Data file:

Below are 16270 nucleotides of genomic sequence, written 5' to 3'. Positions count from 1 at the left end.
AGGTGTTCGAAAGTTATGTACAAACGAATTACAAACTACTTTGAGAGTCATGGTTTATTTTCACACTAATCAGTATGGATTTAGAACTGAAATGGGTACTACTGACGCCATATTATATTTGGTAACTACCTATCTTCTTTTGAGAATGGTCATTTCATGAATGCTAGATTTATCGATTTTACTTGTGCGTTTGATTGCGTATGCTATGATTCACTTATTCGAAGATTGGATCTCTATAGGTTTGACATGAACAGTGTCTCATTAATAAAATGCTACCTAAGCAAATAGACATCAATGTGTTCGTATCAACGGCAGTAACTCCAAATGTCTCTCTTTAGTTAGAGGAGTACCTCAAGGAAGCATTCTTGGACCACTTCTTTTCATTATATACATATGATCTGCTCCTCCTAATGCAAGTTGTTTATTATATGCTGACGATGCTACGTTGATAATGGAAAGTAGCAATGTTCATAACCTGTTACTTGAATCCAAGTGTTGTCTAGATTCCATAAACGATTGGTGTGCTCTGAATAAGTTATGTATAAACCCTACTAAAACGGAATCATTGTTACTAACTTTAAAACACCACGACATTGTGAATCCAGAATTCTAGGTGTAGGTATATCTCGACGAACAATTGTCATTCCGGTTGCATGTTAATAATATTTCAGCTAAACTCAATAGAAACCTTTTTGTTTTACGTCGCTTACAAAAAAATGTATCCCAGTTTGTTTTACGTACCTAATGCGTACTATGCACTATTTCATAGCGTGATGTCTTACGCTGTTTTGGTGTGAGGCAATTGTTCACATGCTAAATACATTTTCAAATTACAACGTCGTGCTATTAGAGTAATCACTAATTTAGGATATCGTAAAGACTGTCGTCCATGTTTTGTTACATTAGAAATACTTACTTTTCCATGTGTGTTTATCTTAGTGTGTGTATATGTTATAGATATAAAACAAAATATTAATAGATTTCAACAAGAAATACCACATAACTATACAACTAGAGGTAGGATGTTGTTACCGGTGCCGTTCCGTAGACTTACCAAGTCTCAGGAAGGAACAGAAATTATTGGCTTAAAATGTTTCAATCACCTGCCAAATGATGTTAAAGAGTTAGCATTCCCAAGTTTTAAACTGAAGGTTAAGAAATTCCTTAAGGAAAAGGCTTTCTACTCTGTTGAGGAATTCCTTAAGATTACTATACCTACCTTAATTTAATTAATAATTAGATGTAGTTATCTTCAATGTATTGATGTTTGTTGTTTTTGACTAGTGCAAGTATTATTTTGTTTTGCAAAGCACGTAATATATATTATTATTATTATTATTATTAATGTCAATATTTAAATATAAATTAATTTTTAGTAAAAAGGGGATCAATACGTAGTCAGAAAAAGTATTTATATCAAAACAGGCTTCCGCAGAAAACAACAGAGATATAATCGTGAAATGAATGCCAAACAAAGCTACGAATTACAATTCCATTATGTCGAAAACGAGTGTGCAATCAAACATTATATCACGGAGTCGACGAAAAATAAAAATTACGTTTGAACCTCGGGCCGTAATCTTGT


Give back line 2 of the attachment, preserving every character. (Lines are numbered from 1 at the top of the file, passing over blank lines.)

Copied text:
AGGTGTTCGAAAGTTATGTACAAACGAATTACAAACTACTTTGAGAGTCATGGTTTATTTTCACACTAATCAGTATGGATTTAGAACTGAAATGGGTACTACTGACGCCATATTATATTTGGTAACTACCTATCTTCTTTTGAGAATGGTCATTTCATGAATGCTAGATTTATCGATTTTACTTGTGCGTTTGATTGCGTATGCTATGATTCACTTATTCGAAGATTGGATCTCTATAGGTTTGACATGAACAGTGTCTCATTAATAAAATGCTACCTAAGCAAATAGACATCAATGTGTTCGTATCAACGGCAGTAACTCCAAATGTCTCTCTTTAGTTAGAGGAGTACCTCAAGGAAGCATTCTTGGACCACTTCTTTTCATTATATACATATGATCTGCTCCTCCTAATGCAAGTTGTTTATTATATGCTGACGATGCTACGTTGATAATGGAAAGTAGCAATGTTCATAACCTGTTACTTGAATCCAAGTGTTGTCTAGATTCCATAAACGATTGGTGTGCTCTGAATAAGTTATGTATAAACCCTACTAAAACGGAATCATTGTTACTAACTTTAAAACACCACGACATTGTGAATCCAGAATTCTAGGTGTAGGTATATCTCGACGAACAATTGTCATTCCGGTTGCATGTTAATAATATTTCAGCTAAACTCAATAGAAACCTTTTTGTTTTACGTCGCTTACAAAAAAATGTATCCCAGTTTGTTTTACGTACCTAATGCGTACTATGCACTATTTCATAGCGTGATGTCTTACGCTGTTTTGGTGTGAGGCAATTGTTCACATGCTAAATACATTTTCAAATTACAACGTCGTGCTATTAGAGTAATCACTAATTTAGGATATCGTAAAGACTGTCGTCCATGTTTTGTTACATTAGAAATACTTACTTTTCCATGTGTGTTTATCTTAGTGTGTGTATATGTTATAGATATAAAACAAAATATTAATAGATTTCAACAAGAAATACCACATAACTATACAACTAGAGGTAGGATGTTGTTACCGGTGCCGTTCCGTAGACTTACCAAGTCTCAGGAAGGAACAGAAATTATTGGCTTAAAATGTTTCAATCACCTGCCAAATGATGTTAAAGAGTTAGCATTCCCAAGTTTTAAACTGAAGGTTAAGAAATTCCTTAAGGAAAAGGCTTTCTACTCTGTTGAGGAATTCCTTAAGATTACTATACCTACCTTAATTTAATTAATAATTAGATGTAGTTATCTTCAATGTATTGATGTTTGTTGTTTTTGACTAGTGCAAGTATTATTTTGTTTTGCAAAGCACGTAATATATATTATTATTATTATTATTATTAATGTCAATATTTAAATATAAATTAATTTTTAGTAAAAAGGGGATCAATACGTAGTCAGAAAAAGTATTTATATCAAAACAGGCTTCCGCAGAAAACAACAGAGATATAATCGTGAAATGAATGCCAAACAAAGCTACGAATTACAATTCCATTATGTCGAAAACGAGTGTGCAATCAAACATTATATCACGGAGTCGACGAAAAATAAAAATTACGTTTGAACCTCGGGCCGTAATCTTGT